When I first tuned into Trump, I wondered what’s behind what seems information processing delays. Odd, matched with a demeanor that’s a little speedy for a near-septuagenarian. Thinking on his enthusiastic ambiguity, he reminds me of speech patterns of con artists who let their marks fill in the blanks with what they want to hear. That’s likely still a part of it, but Timothy Egan in the NY Times recently made a great case for sleep deprivation. Interesting.

<http://www.nytimes.com/2016/02/26/opinion/a-unified-theory-of-trump.html?ref=opinion&_r=0>

Or maybe Trump’s a master craftsman at brainwashing, the dark side of the populist force at work. Something’s working for him. Take notes, Charlie Sheen, you could’a been a contender. Winning!

<https://www.youtube.com/watch?v=pipTwjwrQYQ>

In the independent realm, Mike Bloomberg’s sounding the political depths.  Some of his issues deserve respect, but hasn’t Wall Street enough champions running? He doesn’t like losing, or improving Trump’s chances, so thin odds he’ll run just for amusement. At least he’s training his media guns on discrediting Trump.  Expect more pieces like this, on the fizzle of Trump’s international sizzle.

<http://www.bloomberg.com/politics/articles/2016-02-24/a-look-inside-trump-s-global-deals-exposes-trouble-in-many-spots>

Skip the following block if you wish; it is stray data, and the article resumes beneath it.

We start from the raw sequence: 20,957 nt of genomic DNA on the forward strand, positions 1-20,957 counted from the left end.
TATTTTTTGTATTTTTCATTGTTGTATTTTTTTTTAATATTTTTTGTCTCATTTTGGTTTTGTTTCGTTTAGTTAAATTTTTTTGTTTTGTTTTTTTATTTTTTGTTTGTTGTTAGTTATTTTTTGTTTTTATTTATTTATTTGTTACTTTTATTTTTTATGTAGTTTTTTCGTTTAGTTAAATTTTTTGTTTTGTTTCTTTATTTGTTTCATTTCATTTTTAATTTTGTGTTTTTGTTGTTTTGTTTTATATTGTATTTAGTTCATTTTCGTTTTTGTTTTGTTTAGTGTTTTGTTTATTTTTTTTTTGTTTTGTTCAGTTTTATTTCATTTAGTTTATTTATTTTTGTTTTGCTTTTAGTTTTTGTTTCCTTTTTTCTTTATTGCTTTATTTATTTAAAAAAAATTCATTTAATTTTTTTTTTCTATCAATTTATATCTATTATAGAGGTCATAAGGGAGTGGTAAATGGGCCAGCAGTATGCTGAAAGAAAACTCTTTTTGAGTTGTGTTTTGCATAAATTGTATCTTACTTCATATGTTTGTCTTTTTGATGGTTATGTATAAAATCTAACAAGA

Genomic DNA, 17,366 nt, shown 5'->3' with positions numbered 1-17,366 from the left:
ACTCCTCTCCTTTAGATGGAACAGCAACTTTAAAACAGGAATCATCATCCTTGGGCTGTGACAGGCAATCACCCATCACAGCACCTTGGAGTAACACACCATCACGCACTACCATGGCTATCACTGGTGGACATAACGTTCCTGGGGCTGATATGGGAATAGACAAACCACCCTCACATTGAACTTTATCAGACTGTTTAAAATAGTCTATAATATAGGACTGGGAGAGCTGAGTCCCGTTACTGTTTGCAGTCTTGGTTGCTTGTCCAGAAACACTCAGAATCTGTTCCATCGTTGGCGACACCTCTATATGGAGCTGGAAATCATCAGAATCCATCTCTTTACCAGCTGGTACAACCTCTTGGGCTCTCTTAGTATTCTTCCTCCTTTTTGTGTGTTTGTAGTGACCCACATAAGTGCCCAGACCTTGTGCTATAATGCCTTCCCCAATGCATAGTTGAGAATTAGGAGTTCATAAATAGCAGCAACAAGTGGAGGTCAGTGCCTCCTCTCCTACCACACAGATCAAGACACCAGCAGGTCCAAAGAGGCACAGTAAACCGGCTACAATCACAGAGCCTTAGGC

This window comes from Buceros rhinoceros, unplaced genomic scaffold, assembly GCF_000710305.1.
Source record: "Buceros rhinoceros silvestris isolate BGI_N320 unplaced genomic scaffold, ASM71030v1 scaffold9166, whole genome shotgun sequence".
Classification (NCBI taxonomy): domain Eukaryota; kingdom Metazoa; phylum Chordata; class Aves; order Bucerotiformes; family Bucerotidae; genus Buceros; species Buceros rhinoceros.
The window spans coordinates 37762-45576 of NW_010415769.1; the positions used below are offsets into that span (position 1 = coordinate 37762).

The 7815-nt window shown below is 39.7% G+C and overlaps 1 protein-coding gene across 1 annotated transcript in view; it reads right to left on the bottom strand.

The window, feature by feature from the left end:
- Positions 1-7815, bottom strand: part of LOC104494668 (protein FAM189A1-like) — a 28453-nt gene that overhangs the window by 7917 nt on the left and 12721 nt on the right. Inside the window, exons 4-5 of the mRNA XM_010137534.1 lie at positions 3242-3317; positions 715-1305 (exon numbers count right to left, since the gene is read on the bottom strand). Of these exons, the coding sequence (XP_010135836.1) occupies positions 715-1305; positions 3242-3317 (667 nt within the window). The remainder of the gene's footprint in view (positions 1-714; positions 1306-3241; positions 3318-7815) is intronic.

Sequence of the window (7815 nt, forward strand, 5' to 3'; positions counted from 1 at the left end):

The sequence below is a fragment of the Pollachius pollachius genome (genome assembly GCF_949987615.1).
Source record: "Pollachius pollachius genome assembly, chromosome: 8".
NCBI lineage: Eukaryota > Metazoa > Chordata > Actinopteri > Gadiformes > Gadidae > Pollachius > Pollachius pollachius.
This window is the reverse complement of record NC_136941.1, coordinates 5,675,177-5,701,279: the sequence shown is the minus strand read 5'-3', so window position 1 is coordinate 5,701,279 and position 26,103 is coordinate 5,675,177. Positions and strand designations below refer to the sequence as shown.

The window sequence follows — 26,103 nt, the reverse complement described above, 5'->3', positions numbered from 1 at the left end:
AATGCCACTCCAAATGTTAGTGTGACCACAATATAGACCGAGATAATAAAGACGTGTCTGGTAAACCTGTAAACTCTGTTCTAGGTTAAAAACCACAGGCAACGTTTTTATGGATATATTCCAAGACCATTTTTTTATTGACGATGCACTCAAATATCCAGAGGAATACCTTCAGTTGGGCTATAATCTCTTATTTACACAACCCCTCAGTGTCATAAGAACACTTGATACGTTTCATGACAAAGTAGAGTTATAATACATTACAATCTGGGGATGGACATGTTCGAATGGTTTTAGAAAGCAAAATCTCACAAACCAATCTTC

Three Bull Moose fans avert their gaze, unable to watch Teddy bomb another presidential race.

Three Bull Moose fans avert their gaze, unable to watch Teddy bomb another presidential race.

Meanwhile, on the Democratic side, Bernie is threatened by the death of a thousand slice-and-dice talking points by Hillary’s minions. They’re well-placed in the media echo-chamber, including pundits financially tied to Hillary’s campaign and to super-pacs supporting her.

<https://theintercept.com/2016/02/25/tv-pundits-praise-hillary-clinton-on-air-fail-to-disclose-financial-ties-to-her-campaign/>

Most critiques boil down to “single issue candidate”, “how does he pay for it?”, and “the Republican Congress will pour molasses on him”.

They’ll pour molasses on Hillary, too, as they do on President Obama. But if Bernie actually won, a number of seats would likely change in Congress, despite the gerrymandered districts that give the Republicans the House despite their losing the collective popular vote. We dream of a corrective algorithm that fairly redraws districts based on the census, letting the chips fall where they may. But that dream requires courageous state legislators. In any case, if Bernie triumphs, a sea-change cometh. Regardless, odds of Republicans losing the US Senate are decent. Voter turnout takes the prize.